Waymire Building

Pencil drawing

All inked

After doing all of that abstract flow paint work because of the acrylic class I took, I decided to head back to Boise for some architectural subject matter.  I chose the Waymire building in the Hyde Park area of the North End.  Constructed in 1909, it was designed by John E. Tourtellotte who also designed the Idaho State Capitol building, St. John’s Catherdal in Boise and numerous other major buildings in Idaho.

The Waymire now houses a delightful little antique/speciaty shop named Hyde & Seek on the first floor.  Did you notice the wings that hang on either side of the doorway?  Fun and eclectic items abound inside the entrance.  We cetainly enjoyed our little excursion there and even bought a couple of small things to bring home.

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Boise’s Central Fire Station

Pencil up

Completed inking

The Boise Central Fire Station was finished and occupied in 1903.  It was the first fire station in Boise to house full time paid fireman in the city.

This brick structure has been described as Romanesque due to the tower, the semi-circular windows, and the symetrical patterning.  The corbelling on the tower and above the second floor add a lot of visual interest.  I don’t normally like awnings, but they do dress up the windows here.  Watercolors will be a lovely orange/red color for the brick and the awnings a darker accent.

The Adelmann Building

Watercolored

I’m almost finished with the Adelmann Building in Boise, Idaho.  I’m not happy with the shadows on the lower right and the folded umbrella quite yet.  I just have this little niggling feeling that it needs a little something more.  Maybe I’ll see what it is after a couple of days.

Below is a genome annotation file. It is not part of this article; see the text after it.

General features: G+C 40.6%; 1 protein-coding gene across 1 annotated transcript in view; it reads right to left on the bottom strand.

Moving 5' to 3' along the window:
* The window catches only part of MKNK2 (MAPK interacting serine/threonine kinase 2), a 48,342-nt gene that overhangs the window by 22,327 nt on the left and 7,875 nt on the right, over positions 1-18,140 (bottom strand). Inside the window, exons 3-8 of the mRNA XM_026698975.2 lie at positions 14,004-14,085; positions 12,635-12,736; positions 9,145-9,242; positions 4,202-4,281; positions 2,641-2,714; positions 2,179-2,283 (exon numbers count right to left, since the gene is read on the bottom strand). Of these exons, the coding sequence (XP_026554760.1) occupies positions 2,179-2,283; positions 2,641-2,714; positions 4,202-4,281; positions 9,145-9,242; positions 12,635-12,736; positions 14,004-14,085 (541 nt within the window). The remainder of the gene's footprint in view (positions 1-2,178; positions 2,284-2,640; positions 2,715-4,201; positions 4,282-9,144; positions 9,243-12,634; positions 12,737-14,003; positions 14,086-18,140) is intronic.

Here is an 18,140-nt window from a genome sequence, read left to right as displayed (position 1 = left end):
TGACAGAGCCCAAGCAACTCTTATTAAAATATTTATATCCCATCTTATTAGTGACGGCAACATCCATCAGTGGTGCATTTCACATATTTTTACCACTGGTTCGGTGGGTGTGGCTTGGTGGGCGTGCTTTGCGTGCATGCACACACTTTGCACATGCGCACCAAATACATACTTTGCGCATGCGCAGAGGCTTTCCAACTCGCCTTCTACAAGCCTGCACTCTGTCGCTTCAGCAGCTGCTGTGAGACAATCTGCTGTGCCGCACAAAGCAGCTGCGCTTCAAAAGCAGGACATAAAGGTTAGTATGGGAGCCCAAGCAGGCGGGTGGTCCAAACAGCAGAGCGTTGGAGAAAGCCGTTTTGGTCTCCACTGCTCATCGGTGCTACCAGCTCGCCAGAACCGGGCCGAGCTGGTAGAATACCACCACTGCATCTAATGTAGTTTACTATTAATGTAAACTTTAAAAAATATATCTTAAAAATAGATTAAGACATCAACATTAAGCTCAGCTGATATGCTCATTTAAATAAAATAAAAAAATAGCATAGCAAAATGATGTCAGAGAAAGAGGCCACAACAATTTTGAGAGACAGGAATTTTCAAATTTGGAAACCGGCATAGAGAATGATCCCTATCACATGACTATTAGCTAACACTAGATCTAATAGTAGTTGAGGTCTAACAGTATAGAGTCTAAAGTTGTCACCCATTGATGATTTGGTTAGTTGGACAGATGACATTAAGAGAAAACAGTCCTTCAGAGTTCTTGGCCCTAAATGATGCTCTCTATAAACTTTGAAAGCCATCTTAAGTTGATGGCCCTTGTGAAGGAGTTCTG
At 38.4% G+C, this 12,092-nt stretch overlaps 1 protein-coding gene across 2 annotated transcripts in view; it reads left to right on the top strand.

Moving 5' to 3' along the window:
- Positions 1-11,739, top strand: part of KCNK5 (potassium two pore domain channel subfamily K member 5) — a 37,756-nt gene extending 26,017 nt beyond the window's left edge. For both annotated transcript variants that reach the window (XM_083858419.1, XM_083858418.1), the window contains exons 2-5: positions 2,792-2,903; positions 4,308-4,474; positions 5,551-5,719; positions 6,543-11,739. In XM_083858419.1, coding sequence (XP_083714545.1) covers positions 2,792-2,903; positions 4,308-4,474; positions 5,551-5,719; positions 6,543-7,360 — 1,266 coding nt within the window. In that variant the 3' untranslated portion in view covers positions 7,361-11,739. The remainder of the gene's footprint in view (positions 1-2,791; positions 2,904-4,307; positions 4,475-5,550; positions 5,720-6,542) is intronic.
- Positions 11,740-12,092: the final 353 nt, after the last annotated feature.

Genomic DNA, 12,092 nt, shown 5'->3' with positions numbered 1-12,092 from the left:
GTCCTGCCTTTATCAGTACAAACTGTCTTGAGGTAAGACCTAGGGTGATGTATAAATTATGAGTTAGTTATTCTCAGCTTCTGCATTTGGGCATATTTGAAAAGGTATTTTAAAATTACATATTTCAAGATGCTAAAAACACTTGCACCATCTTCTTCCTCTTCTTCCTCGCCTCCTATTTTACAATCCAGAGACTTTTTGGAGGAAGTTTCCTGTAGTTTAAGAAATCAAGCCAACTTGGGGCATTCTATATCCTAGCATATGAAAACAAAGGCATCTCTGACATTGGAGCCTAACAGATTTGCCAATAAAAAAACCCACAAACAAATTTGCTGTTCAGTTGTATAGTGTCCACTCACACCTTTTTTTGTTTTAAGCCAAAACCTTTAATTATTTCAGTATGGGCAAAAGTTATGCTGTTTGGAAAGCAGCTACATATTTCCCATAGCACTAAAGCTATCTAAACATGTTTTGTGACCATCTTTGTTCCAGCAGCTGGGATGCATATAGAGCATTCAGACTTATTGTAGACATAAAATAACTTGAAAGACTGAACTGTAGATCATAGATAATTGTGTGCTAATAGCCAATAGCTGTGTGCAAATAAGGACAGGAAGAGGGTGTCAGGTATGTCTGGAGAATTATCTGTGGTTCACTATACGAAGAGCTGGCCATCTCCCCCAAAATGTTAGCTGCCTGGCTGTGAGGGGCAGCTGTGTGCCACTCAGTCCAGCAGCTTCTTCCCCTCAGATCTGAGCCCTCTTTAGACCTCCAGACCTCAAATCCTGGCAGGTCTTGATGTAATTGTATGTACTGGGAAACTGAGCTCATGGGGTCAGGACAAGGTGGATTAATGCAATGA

Overall, I enjoyed working with the colors and architectural shapes in this one.  That red turret set against the painted brick is delightful.  Old town areas have the best architecture, don’t you think?  These days no one can afford to do buildings like this. Not much whimsey left in architecture any more, it seems.

The Adelmann Building, Inked

Adelmann Building

If I thought the Adelmann Building would be a lot easier than the Egyptian Theatre, I was mistaken.  While not quite so intricately ornate, the Adelmann has its own quirks and embellishments.  The drawing and inking took far longer than I expected, although not quite as much as the Theatre.  I decided to remove the wooden picnic tables in front and replace them with an umbrella table that had been there in previous years.  I don’t have anything against the rustic tables currently there, but I think that this building is a bit more elegant than that.

The drawing is finally ready for watercoloring and I hope this phase goes a bit more according to schedule.  I think you’ll like the colors.

Egyptian theatre finished

Downtown Boise

The final watercolor for the Egyptian Theatre is finished. After almost a week’s worth of work, the coloring is done and I have listed this in my etsy store. It took almost 3 weeks to complete this from beginning to end, which is a long time for me on one piece.  There was a lot of detail here and the layout took extra time as did the inking. The watercoloring was a breeze in comparison, although even it took extra days.

Don’t you love the vibrant colors and bird motifs?  There were many buildings inspired by the discovery of King Tut’s tomb at the time this was built.  This is one of the few survivors of the era.  I am so glad that it did, aren’t you?

The Egyptian Theatre

Penciled up

Inked

I’ve stayed in Idaho for the next painting, too, but switched over to the pen and inks.  The Egyptian Theatre in Boise is an historic landmark opened in 1927.  Its Egyptian revival style was quite popular at the time as King Tut mania was sweeping the world.

It took almost two weeks to get it to the inked up stage. Drawing and inking turned out to be quite an intricate affair and very time consuming.  Still, I’m happy with the result.  I haven’t quite made a decision on what will be on the marquee, but it will probably be something about silent movies.

Final of three

Finished two story

This one made it by Christmas, too.  It was for the client’s grandmother and she was thrilled.  So many memories were held by that simple front porch, it seems.

In a funny mix-up, I got paid twice for the painting.  I shipped it to my client’s father for wrapping, but he thought the packing list was a bill and sent me a check for it!!  We all had a good laugh –  and then I shredded it.

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